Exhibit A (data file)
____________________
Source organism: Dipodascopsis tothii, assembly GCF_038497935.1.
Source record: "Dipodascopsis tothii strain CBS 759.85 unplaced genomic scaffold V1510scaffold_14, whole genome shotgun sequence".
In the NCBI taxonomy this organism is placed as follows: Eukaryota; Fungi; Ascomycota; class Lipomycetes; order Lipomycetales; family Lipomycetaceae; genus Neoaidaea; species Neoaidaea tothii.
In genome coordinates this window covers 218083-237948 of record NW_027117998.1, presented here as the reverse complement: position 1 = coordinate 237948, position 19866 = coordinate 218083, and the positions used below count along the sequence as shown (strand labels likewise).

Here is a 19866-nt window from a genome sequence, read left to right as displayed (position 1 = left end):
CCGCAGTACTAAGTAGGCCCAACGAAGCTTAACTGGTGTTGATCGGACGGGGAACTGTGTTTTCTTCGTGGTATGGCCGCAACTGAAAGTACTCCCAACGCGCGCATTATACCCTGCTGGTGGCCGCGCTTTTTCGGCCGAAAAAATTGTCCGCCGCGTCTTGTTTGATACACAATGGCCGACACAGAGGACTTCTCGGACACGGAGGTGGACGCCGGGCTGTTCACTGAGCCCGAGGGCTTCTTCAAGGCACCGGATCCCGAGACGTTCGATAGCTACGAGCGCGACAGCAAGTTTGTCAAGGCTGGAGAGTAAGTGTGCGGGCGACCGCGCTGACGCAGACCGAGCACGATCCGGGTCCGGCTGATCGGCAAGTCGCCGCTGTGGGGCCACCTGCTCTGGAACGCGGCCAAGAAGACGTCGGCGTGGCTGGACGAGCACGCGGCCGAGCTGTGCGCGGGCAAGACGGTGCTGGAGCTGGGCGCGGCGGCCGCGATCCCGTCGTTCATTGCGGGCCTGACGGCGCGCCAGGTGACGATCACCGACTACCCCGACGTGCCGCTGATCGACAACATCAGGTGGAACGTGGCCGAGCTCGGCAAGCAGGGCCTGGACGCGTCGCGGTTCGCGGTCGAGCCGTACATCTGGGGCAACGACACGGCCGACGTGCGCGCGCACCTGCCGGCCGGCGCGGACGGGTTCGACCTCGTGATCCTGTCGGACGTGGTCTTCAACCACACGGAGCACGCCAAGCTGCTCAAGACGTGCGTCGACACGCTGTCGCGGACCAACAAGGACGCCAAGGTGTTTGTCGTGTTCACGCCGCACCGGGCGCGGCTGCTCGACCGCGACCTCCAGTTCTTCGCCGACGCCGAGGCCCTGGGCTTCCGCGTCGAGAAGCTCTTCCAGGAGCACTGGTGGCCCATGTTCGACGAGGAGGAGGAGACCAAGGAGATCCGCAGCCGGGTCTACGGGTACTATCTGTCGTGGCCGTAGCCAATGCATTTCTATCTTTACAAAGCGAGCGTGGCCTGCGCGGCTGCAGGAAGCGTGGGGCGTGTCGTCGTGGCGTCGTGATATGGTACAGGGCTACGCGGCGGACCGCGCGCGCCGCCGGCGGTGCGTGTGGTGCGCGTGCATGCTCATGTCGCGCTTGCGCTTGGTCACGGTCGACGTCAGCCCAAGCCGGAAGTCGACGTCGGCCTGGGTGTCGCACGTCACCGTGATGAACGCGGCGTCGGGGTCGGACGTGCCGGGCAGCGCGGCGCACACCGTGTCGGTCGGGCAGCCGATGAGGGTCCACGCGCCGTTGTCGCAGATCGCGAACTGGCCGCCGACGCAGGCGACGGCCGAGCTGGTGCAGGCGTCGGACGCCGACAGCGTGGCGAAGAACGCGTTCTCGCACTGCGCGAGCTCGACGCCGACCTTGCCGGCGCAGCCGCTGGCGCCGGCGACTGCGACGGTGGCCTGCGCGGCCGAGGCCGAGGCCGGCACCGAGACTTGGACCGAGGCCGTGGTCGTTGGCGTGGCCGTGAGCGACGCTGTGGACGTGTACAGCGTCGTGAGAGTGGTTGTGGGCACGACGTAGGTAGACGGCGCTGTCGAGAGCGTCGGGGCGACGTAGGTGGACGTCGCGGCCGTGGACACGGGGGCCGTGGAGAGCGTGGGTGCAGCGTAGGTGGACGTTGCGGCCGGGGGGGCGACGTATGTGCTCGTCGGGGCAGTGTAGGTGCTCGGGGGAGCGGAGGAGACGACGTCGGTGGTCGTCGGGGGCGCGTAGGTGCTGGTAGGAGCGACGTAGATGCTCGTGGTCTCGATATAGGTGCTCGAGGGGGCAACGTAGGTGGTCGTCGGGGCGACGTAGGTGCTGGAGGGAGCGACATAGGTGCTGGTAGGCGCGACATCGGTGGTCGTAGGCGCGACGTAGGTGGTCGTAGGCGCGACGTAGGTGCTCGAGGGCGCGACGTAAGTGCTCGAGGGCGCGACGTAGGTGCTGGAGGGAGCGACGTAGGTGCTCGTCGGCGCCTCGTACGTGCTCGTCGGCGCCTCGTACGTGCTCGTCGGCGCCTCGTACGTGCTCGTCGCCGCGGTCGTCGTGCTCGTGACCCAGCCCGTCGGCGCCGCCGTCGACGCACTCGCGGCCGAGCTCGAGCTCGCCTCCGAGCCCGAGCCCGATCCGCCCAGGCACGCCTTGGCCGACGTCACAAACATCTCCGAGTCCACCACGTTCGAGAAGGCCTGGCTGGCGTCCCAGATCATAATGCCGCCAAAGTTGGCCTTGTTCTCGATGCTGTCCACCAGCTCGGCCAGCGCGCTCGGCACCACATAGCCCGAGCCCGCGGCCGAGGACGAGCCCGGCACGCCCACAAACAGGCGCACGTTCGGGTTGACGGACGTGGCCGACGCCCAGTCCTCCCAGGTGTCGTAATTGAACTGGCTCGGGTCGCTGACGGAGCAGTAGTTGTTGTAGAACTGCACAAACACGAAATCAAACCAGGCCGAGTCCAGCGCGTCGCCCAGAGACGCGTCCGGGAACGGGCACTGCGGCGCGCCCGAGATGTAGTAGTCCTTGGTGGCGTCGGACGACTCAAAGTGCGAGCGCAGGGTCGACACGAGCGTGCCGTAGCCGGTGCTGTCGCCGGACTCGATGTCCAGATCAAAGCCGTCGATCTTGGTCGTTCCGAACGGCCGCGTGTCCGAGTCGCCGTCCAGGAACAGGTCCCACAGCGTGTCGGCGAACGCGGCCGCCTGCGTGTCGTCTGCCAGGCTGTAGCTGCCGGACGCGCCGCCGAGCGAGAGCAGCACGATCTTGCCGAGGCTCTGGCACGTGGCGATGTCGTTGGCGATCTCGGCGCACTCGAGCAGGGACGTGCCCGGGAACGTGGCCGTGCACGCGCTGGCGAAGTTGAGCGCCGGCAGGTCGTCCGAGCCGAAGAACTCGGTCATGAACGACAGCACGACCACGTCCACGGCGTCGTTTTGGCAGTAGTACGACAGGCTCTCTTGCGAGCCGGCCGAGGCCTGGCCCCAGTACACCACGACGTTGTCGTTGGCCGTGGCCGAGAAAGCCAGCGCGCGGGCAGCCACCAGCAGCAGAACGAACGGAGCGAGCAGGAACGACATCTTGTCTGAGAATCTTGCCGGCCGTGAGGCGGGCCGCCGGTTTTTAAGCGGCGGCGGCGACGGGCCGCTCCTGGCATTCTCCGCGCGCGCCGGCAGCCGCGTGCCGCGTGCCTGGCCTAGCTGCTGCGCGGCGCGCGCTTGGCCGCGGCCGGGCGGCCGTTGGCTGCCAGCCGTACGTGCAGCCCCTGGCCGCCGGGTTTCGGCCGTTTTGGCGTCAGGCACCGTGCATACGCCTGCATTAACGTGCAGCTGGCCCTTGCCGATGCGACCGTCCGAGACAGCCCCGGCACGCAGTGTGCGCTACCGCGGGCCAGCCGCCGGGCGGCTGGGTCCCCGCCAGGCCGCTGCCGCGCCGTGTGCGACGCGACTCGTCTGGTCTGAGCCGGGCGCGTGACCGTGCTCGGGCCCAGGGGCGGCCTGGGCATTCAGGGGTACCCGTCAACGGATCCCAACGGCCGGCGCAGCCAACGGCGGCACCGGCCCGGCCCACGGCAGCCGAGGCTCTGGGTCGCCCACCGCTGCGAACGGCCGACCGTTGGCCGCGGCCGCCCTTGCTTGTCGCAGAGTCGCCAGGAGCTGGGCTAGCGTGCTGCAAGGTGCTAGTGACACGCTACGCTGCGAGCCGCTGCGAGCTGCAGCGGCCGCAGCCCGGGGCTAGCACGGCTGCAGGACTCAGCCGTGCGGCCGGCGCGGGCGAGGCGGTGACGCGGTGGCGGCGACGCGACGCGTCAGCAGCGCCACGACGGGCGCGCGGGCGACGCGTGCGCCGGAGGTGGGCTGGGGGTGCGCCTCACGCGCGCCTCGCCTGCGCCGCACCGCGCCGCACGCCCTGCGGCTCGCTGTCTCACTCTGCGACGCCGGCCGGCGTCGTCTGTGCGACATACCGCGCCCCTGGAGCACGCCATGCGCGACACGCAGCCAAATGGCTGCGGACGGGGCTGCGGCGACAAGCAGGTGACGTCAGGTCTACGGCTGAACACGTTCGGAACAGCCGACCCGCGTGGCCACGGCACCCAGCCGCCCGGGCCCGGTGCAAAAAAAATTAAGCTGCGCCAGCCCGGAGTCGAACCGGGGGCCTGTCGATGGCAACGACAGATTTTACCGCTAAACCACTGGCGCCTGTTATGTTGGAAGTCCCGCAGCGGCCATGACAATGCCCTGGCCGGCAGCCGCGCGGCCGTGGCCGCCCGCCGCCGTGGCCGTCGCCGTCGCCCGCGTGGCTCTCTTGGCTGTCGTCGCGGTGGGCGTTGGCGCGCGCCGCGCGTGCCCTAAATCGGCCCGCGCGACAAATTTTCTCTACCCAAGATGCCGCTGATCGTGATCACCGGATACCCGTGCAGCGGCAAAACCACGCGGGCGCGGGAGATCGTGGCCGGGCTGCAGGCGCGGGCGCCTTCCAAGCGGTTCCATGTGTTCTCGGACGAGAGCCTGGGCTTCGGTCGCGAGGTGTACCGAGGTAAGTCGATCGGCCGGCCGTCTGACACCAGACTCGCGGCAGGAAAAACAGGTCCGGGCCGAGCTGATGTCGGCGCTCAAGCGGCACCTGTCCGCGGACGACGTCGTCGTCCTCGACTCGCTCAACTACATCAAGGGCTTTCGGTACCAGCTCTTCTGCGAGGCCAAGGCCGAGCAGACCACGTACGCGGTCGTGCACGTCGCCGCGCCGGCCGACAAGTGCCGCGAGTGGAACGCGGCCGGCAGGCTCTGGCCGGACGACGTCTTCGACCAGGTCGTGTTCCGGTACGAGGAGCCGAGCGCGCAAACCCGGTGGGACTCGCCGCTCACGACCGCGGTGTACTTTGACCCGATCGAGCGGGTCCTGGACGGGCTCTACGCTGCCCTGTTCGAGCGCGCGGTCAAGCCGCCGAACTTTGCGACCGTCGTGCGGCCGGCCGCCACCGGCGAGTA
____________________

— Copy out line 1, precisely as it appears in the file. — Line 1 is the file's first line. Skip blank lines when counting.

Source organism: Dipodascopsis tothii, assembly GCF_038497935.1.